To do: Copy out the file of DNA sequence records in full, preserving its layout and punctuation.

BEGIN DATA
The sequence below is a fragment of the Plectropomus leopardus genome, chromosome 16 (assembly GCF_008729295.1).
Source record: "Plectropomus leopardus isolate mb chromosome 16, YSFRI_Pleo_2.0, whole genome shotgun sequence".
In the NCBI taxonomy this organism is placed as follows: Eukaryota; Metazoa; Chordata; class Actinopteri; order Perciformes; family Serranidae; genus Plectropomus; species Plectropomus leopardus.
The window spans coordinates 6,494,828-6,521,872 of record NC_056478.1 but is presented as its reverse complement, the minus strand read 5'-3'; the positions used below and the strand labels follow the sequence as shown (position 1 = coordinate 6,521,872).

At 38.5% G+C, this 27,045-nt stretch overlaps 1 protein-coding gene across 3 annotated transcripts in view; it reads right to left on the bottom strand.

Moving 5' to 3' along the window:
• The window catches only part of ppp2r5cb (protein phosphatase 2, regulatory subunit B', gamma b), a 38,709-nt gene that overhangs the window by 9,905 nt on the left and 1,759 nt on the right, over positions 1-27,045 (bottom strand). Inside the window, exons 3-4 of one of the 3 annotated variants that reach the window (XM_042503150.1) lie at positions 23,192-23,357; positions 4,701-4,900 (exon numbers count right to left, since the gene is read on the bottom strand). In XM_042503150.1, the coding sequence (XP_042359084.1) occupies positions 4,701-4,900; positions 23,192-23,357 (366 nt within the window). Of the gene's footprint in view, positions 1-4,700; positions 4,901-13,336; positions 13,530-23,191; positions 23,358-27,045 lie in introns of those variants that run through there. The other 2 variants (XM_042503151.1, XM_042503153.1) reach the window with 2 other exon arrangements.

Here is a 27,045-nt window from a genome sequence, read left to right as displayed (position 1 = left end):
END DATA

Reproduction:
The sequence below is a fragment of the Plectropomus leopardus genome, chromosome 16 (assembly GCF_008729295.1).
Source record: "Plectropomus leopardus isolate mb chromosome 16, YSFRI_Pleo_2.0, whole genome shotgun sequence".
In the NCBI taxonomy this organism is placed as follows: Eukaryota; Metazoa; Chordata; class Actinopteri; order Perciformes; family Serranidae; genus Plectropomus; species Plectropomus leopardus.
The window spans coordinates 6,494,828-6,521,872 of record NC_056478.1 but is presented as its reverse complement, the minus strand read 5'-3'; the positions used below and the strand labels follow the sequence as shown (position 1 = coordinate 6,521,872).

At 38.5% G+C, this 27,045-nt stretch overlaps 1 protein-coding gene across 3 annotated transcripts in view; it reads right to left on the bottom strand.

Moving 5' to 3' along the window:
• The window catches only part of ppp2r5cb (protein phosphatase 2, regulatory subunit B', gamma b), a 38,709-nt gene that overhangs the window by 9,905 nt on the left and 1,759 nt on the right, over positions 1-27,045 (bottom strand). Inside the window, exons 3-4 of one of the 3 annotated variants that reach the window (XM_042503150.1) lie at positions 23,192-23,357; positions 4,701-4,900 (exon numbers count right to left, since the gene is read on the bottom strand). In XM_042503150.1, the coding sequence (XP_042359084.1) occupies positions 4,701-4,900; positions 23,192-23,357 (366 nt within the window). Of the gene's footprint in view, positions 1-4,700; positions 4,901-13,336; positions 13,530-23,191; positions 23,358-27,045 lie in introns of those variants that run through there. The other 2 variants (XM_042503151.1, XM_042503153.1) reach the window with 2 other exon arrangements.

Here is a 27,045-nt window from a genome sequence, read left to right as displayed (position 1 = left end):